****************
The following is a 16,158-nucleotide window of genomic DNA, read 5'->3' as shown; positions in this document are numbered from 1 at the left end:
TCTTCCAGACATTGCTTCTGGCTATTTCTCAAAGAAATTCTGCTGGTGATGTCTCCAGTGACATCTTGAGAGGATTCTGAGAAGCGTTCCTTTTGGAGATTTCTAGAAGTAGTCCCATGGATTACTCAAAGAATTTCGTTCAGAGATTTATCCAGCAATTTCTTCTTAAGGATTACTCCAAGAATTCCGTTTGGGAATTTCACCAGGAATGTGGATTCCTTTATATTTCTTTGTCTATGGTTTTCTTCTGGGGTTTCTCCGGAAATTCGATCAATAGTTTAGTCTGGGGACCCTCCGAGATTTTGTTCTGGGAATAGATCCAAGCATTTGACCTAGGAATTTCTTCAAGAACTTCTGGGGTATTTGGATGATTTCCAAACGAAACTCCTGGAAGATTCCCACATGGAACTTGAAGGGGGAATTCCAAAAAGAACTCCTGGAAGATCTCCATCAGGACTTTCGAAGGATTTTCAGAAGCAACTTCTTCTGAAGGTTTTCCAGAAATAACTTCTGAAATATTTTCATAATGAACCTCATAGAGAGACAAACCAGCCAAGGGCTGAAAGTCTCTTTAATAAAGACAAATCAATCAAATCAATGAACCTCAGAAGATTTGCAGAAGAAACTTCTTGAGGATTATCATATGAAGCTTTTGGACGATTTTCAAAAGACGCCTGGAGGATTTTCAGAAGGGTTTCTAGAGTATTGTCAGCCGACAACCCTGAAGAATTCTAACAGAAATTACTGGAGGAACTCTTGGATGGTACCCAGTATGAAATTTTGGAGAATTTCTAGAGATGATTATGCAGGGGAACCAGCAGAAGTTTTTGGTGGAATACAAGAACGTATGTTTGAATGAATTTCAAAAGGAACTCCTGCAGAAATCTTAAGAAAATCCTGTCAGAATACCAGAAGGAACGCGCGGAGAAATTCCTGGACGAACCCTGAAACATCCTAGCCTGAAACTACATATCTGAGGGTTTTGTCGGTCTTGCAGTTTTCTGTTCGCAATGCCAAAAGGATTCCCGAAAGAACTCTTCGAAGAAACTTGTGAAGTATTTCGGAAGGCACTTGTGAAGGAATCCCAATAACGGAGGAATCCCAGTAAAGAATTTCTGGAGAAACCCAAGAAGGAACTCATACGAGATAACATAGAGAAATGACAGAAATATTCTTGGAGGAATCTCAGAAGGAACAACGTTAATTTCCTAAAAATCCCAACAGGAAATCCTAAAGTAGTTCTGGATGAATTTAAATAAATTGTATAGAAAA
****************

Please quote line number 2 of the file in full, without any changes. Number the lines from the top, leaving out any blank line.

TCTTCCAGACATTGCTTCTGGCTATTTCTCAAAGAAATTCTGCTGGTGATGTCTCCAGTGACATCTTGAGAGGATTCTGAGAAGCGTTCCTTTTGGAGATTTCTAGAAGTAGTCCCATGGATTACTCAAAGAATTTCGTTCAGAGATTTATCCAGCAATTTCTTCTTAAGGATTACTCCAAGAATTCCGTTTGGGAATTTCACCAGGAATGTGGATTCCTTTATATTTCTTTGTCTATGGTTTTCTTCTGGGGTTTCTCCGGAAATTCGATCAATAGTTTAGTCTGGGGACCCTCCGAGATTTTGTTCTGGGAATAGATCCAAGCATTTGACCTAGGAATTTCTTCAAGAACTTCTGGGGTATTTGGATGATTTCCAAACGAAACTCCTGGAAGATTCCCACATGGAACTTGAAGGGGGAATTCCAAAAAGAACTCCTGGAAGATCTCCATCAGGACTTTCGAAGGATTTTCAGAAGCAACTTCTTCTGAAGGTTTTCCAGAAATAACTTCTGAAATATTTTCATAATGAACCTCATAGAGAGACAAACCAGCCAAGGGCTGAAAGTCTCTTTAATAAAGACAAATCAATCAAATCAATGAACCTCAGAAGATTTGCAGAAGAAACTTCTTGAGGATTATCATATGAAGCTTTTGGACGATTTTCAAAAGACGCCTGGAGGATTTTCAGAAGGGTTTCTAGAGTATTGTCAGCCGACAACCCTGAAGAATTCTAACAGAAATTACTGGAGGAACTCTTGGATGGTACCCAGTATGAAATTTTGGAGAATTTCTAGAGATGATTATGCAGGGGAACCAGCAGAAGTTTTTGGTGGAATACAAGAACGTATGTTTGAATGAATTTCAAAAGGAACTCCTGCAGAAATCTTAAGAAAATCCTGTCAGAATACCAGAAGGAACGCGCGGAGAAATTCCTGGACGAACCCTGAAACATCCTAGCCTGAAACTACATATCTGAGGGTTTTGTCGGTCTTGCAGTTTTCTGTTCGCAATGCCAAAAGGATTCCCGAAAGAACTCTTCGAAGAAACTTGTGAAGTATTTCGGAAGGCACTTGTGAAGGAATCCCAATAACGGAGGAATCCCAGTAAAGAATTTCTGGAGAAACCCAAGAAGGAACTCATACGAGATAACATAGAGAAATGACAGAAATATTCTTGGAGGAATCTCAGAAGGAACAACGTTAATTTCCTAAAAATCCCAACAGGAAATCCTAAAGTAGTTCTGGATGAATTTAAATAAATTGTATAGAAAA